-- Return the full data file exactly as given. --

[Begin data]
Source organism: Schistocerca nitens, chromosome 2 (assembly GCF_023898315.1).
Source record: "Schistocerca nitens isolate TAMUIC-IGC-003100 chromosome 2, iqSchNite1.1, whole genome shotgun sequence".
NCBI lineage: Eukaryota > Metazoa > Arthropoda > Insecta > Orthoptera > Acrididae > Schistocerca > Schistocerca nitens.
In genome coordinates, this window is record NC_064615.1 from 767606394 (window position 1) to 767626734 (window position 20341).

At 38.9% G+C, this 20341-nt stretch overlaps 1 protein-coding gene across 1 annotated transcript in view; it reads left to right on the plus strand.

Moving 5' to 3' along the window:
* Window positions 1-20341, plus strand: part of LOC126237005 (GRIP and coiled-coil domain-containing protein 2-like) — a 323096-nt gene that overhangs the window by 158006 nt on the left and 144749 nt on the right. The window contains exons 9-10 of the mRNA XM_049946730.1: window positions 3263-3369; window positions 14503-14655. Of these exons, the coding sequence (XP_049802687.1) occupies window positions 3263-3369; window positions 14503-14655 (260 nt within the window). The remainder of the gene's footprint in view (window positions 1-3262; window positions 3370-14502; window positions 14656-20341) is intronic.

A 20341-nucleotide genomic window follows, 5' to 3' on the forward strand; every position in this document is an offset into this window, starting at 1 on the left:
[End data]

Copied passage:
Source organism: Schistocerca nitens, chromosome 2 (assembly GCF_023898315.1).
Source record: "Schistocerca nitens isolate TAMUIC-IGC-003100 chromosome 2, iqSchNite1.1, whole genome shotgun sequence".
NCBI lineage: Eukaryota > Metazoa > Arthropoda > Insecta > Orthoptera > Acrididae > Schistocerca > Schistocerca nitens.
In genome coordinates, this window is record NC_064615.1 from 767606394 (window position 1) to 767626734 (window position 20341).

At 38.9% G+C, this 20341-nt stretch overlaps 1 protein-coding gene across 1 annotated transcript in view; it reads left to right on the plus strand.

Moving 5' to 3' along the window:
* Window positions 1-20341, plus strand: part of LOC126237005 (GRIP and coiled-coil domain-containing protein 2-like) — a 323096-nt gene that overhangs the window by 158006 nt on the left and 144749 nt on the right. The window contains exons 9-10 of the mRNA XM_049946730.1: window positions 3263-3369; window positions 14503-14655. Of these exons, the coding sequence (XP_049802687.1) occupies window positions 3263-3369; window positions 14503-14655 (260 nt within the window). The remainder of the gene's footprint in view (window positions 1-3262; window positions 3370-14502; window positions 14656-20341) is intronic.

A 20341-nucleotide genomic window follows, 5' to 3' on the forward strand; every position in this document is an offset into this window, starting at 1 on the left: